Since we cannot help you in temporalities, we do not want to give any friar the authority to receive postulants, but only the prioress with the council of her community. Moreover, we command our dear brother, i.e., Friar Mannes, who has worked so hard and has joined you to this blessed state, that he arrange and dispose everything as shall seem good to him, so you might live a most religious and most holy life. Furthermore, we give him power to visit and correct and to remove the prioress (if it be necessary) with the consent of the majority of the nuns; and we give him permission that he may grant dispensations in some matters, if it seems fit to him.

Farewell in Christ.


Brother Dominic, Canon of Osma, the Least Among Preachers, Sends Greetings in Christ to All of His Faithful to Whom This Letter Comes,

By the authority of the Lord Abbot of Citeaux, Legate of the Apostolic See, who enjoined this function on us, we reconcile the bearer of this letter, Pons Roger, who has, by God's mercy, been converted from the sect of the heretics.

In virtue of the Sacrament which has been administered, we command that, three Sundays or days of major feasts, a priest march him, stripped to the waist and under continuous flogging, from the entrance to the city to the church. Moreover, we command him to abstain at all times from meat, eggs, and cheeses, or all things which are conceived from the seed of flesh, except on Easter Sunday, Pentecost Sunday, and Christmas, when, for the rejection of his former error, we command him to eat these things. He should keep three Lents each year, fasting and abstaining from fish. Three days every week, perpetually, he should fast and abstain from fish, olive-oil, and wine, unless bodily infirmity or summer heat makes a dispensation necessary. He should wear clothes which are religious in both their style and color, with a small cross sewed on each side over the breast. If it is opportune, he should hear Mass daily and, on major feast days, he should go to church for Vespers. Wherever he may be, he should praise God at all [canonical] hours of night and day in the following way: seven times a day he should say the Our Father ten times, at midnight, twenty. He should observe total chastity and live at Treveille. He should show this letter to his chaplain every month. Moreover, we command the chaplain to supervise his life with diligent care, until the Lord Legate otherwise expresses his will on these matters. Should he refuse to observe these directives, we command that he be deemed a perjurer and a heretic excommunicated from association with the faithful. (12)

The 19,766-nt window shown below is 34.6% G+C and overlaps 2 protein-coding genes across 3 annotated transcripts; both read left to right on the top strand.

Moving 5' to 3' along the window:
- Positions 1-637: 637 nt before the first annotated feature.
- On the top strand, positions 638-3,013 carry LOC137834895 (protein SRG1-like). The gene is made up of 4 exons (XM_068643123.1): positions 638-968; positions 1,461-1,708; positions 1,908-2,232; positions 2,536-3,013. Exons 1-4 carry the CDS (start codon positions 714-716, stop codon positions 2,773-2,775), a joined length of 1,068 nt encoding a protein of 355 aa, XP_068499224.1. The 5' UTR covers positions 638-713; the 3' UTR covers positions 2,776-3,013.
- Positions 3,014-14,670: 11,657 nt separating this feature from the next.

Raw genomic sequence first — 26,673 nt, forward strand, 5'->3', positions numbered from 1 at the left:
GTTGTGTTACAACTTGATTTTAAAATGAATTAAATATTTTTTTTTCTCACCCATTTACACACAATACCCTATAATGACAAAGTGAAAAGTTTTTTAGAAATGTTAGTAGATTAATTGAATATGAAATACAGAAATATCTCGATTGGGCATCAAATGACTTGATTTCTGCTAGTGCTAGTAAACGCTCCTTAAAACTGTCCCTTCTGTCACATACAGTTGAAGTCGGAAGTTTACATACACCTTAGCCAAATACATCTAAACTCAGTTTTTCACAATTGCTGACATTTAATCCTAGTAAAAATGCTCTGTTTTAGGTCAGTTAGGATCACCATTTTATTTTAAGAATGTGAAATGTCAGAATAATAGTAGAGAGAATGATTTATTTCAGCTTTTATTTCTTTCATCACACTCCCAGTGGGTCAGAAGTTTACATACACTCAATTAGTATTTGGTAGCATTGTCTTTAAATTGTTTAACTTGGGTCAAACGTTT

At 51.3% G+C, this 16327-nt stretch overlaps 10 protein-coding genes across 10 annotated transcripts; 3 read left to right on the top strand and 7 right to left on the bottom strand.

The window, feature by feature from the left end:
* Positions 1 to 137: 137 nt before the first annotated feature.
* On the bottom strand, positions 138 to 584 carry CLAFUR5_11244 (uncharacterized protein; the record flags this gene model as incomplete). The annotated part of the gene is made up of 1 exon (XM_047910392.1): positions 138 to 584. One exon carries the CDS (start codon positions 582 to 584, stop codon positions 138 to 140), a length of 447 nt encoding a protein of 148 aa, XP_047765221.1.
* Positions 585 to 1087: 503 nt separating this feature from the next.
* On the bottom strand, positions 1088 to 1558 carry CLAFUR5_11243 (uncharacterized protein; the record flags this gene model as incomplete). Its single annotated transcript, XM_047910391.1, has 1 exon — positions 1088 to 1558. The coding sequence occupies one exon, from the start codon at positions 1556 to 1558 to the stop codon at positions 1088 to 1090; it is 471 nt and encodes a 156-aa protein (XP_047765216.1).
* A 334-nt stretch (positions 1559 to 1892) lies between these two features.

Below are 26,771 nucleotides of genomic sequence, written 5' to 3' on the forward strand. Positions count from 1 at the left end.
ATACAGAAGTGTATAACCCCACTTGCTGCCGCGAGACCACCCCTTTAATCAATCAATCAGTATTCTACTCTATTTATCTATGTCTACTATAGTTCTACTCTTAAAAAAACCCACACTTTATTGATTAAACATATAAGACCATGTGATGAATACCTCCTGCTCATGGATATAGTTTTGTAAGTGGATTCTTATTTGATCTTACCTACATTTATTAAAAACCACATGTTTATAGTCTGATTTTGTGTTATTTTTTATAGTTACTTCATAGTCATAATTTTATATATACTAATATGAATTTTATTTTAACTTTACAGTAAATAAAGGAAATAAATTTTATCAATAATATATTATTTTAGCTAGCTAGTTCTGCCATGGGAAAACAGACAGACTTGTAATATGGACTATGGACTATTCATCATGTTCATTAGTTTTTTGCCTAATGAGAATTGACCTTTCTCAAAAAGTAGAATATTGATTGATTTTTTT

Brother Dominic, Canon of Osma, Humble Minister of Preaching, Sends Greetings and Sincere Charity in the Lord to All of His Faithful to Whom This Letter Comes,

By the authority of this present letter, may the prudent judgment of your community know that we have granted permission to the furrier Raymond William of Hauterive to have William Hugh (who formerly wore the clothes of the heretics, as he himself confessed to us) live in his house at Toulouse as other persons do, until such time as the Lord Cardinal shall make more express command to us or to him, and as long as this does not bring infamy or damniflcation to the said Raymond William. (13)